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OTHER ITA SITES:
Introduction To Copyright
In the United States, copyright law protects creators from having their works stolen or used without their permission. In the event that a work registered with the U.S. Copyright Office is stolen or infringed upon, the creator can pursue legal action. To ensure that your work is fully protected, you must have at least a basic understanding of copyright and how it applies to you and your work.
Copyright is the protection afforded to all creators of published and unpublished work, including the authors of artistic, dramatic, literary, and musical works. In addition, when you register your work with the U.S. Copyright Office, your copyright is protected both in the United States and in those countries that have a copyright protection agreement with the U.S.
Copyright allows you total control over your work: With exclusive copyright, you can reproduce your work; distribute and sell your creation; publicly perform the work; and publicly display your work.
According to U.S. law, copyright is immediately established the moment a work is created. For example, if you write a book, you legally hold exclusive copyrights to that book, unless you wrote the book on a work-for-hire basis in which you agreed to transfer all copyrights to another individual or business.
Transferring all copyrights is a common practice today, but the transfer is only valid if there is a written agreement that is signed by the original author or a legal representative acting on his behalf. However, if you're giving another individual nonexclusive rights to a work, you do not need a written agreement for it to be valid.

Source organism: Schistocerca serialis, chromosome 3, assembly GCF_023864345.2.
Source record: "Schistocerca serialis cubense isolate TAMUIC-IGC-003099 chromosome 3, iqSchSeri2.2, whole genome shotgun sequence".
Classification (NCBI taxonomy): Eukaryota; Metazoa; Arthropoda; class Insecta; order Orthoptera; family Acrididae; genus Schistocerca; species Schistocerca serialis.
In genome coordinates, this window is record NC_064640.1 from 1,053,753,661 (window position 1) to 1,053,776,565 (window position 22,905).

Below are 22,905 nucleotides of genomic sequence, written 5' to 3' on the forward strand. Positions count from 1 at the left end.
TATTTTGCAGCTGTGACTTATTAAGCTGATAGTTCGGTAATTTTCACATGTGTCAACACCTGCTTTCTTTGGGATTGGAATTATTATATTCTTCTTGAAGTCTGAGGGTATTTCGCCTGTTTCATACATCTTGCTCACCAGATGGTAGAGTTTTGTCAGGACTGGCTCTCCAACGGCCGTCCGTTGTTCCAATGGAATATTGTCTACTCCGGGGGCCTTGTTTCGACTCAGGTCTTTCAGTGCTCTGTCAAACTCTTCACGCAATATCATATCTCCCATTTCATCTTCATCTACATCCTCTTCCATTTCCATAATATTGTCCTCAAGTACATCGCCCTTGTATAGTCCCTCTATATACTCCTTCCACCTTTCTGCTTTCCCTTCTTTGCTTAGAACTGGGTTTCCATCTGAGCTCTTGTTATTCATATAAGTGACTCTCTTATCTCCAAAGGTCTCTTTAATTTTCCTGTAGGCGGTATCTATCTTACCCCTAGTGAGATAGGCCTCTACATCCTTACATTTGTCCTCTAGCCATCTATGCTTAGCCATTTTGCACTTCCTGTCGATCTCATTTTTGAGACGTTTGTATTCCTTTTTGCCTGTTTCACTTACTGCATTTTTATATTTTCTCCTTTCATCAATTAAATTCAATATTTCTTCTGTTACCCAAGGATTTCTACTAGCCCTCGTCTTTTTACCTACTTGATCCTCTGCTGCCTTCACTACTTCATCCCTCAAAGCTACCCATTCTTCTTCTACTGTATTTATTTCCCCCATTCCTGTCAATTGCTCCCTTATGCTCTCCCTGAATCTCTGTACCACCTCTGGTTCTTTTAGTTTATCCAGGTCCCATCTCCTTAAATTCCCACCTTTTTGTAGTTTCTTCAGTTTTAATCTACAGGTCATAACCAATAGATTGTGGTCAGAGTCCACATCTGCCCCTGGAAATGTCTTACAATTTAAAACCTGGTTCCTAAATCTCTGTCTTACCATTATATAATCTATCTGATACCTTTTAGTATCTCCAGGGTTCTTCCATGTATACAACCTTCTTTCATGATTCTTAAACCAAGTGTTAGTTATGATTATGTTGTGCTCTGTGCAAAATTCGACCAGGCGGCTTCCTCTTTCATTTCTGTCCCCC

For all works created after January 1, 1978, works are automatically protected by copyright law from the moment of creation until 70 years after the author's death. Those works that are created on a work-for-hire basis or that are created by an anonymous author or an author with a pseudonym are protected (unless the author's name appears in records of the U.S. Copyright Office) for a period of 95 years from the work's publication or for a period of 120 years from the date of its creation, whichever proves to be shorter.
Because not all works are eligible for protection under copyright law, it's important that you know what types of works are protected: Those works that are protected by. copyright law include: literary, musical, dramatic, pictorial, graphic, sculptural, architectural, choreographic, and audiovisual works as well as sound recordings, motion pictures, and pantomimes.
There are numerous benefits to registering an eligible work with the U.S. Copyright Office. In addition to receiving a certificate of registration, your copyright will automatically become a part of public record. Additionally, should someone use your work without your permission, you can file suit against that individual and may be entitled to both statutory damages and attorney's fees.
Registering for a copyright with the U.S. Copyright Office is a fairly straightforward process. In addition to filling out an application form, you must pay an application fee and provide a copy, or a nonrefundable deposit, of your work to the Copyright Office. Failing to send all of the materials together in the same package will likely result in having your package sent back to you.
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